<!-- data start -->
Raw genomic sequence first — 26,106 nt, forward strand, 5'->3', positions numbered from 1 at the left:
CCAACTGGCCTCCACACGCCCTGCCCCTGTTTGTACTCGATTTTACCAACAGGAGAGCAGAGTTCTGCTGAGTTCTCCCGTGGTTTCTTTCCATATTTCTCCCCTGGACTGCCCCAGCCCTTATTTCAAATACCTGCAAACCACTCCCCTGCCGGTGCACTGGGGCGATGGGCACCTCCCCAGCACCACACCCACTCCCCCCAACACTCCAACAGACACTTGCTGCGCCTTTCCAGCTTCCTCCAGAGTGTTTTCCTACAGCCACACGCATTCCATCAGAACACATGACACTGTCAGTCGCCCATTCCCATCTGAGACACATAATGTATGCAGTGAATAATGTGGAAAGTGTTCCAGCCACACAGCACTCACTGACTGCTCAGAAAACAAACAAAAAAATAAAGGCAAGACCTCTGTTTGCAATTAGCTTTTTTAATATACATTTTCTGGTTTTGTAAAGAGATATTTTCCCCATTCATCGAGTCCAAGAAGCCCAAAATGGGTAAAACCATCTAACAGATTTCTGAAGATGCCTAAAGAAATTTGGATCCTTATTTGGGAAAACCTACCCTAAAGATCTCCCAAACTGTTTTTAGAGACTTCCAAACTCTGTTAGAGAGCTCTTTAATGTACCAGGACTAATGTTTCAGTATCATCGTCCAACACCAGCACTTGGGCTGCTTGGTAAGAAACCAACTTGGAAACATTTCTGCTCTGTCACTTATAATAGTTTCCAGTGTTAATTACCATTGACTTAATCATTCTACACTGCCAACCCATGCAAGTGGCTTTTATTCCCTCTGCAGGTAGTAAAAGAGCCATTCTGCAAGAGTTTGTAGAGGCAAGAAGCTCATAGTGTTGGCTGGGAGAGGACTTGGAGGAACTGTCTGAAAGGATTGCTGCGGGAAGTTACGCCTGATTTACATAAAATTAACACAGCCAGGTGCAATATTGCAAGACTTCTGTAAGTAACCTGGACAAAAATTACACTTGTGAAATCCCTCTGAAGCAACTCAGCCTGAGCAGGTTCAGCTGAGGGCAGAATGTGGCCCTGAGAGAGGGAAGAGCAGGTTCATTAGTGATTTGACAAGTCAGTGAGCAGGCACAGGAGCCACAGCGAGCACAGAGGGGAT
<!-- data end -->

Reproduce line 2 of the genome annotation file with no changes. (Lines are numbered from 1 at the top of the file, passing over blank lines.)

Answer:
CCAACTGGCCTCCACACGCCCTGCCCCTGTTTGTACTCGATTTTACCAACAGGAGAGCAGAGTTCTGCTGAGTTCTCCCGTGGTTTCTTTCCATATTTCTCCCCTGGACTGCCCCAGCCCTTATTTCAAATACCTGCAAACCACTCCCCTGCCGGTGCACTGGGGCGATGGGCACCTCCCCAGCACCACACCCACTCCCCCCAACACTCCAACAGACACTTGCTGCGCCTTTCCAGCTTCCTCCAGAGTGTTTTCCTACAGCCACACGCATTCCATCAGAACACATGACACTGTCAGTCGCCCATTCCCATCTGAGACACATAATGTATGCAGTGAATAATGTGGAAAGTGTTCCAGCCACACAGCACTCACTGACTGCTCAGAAAACAAACAAAAAAATAAAGGCAAGACCTCTGTTTGCAATTAGCTTTTTTAATATACATTTTCTGGTTTTGTAAAGAGATATTTTCCCCATTCATCGAGTCCAAGAAGCCCAAAATGGGTAAAACCATCTAACAGATTTCTGAAGATGCCTAAAGAAATTTGGATCCTTATTTGGGAAAACCTACCCTAAAGATCTCCCAAACTGTTTTTAGAGACTTCCAAACTCTGTTAGAGAGCTCTTTAATGTACCAGGACTAATGTTTCAGTATCATCGTCCAACACCAGCACTTGGGCTGCTTGGTAAGAAACCAACTTGGAAACATTTCTGCTCTGTCACTTATAATAGTTTCCAGTGTTAATTACCATTGACTTAATCATTCTACACTGCCAACCCATGCAAGTGGCTTTTATTCCCTCTGCAGGTAGTAAAAGAGCCATTCTGCAAGAGTTTGTAGAGGCAAGAAGCTCATAGTGTTGGCTGGGAGAGGACTTGGAGGAACTGTCTGAAAGGATTGCTGCGGGAAGTTACGCCTGATTTACATAAAATTAACACAGCCAGGTGCAATATTGCAAGACTTCTGTAAGTAACCTGGACAAAAATTACACTTGTGAAATCCCTCTGAAGCAACTCAGCCTGAGCAGGTTCAGCTGAGGGCAGAATGTGGCCCTGAGAGAGGGAAGAGCAGGTTCATTAGTGATTTGACAAGTCAGTGAGCAGGCACAGGAGCCACAGCGAGCACAGAGGGGAT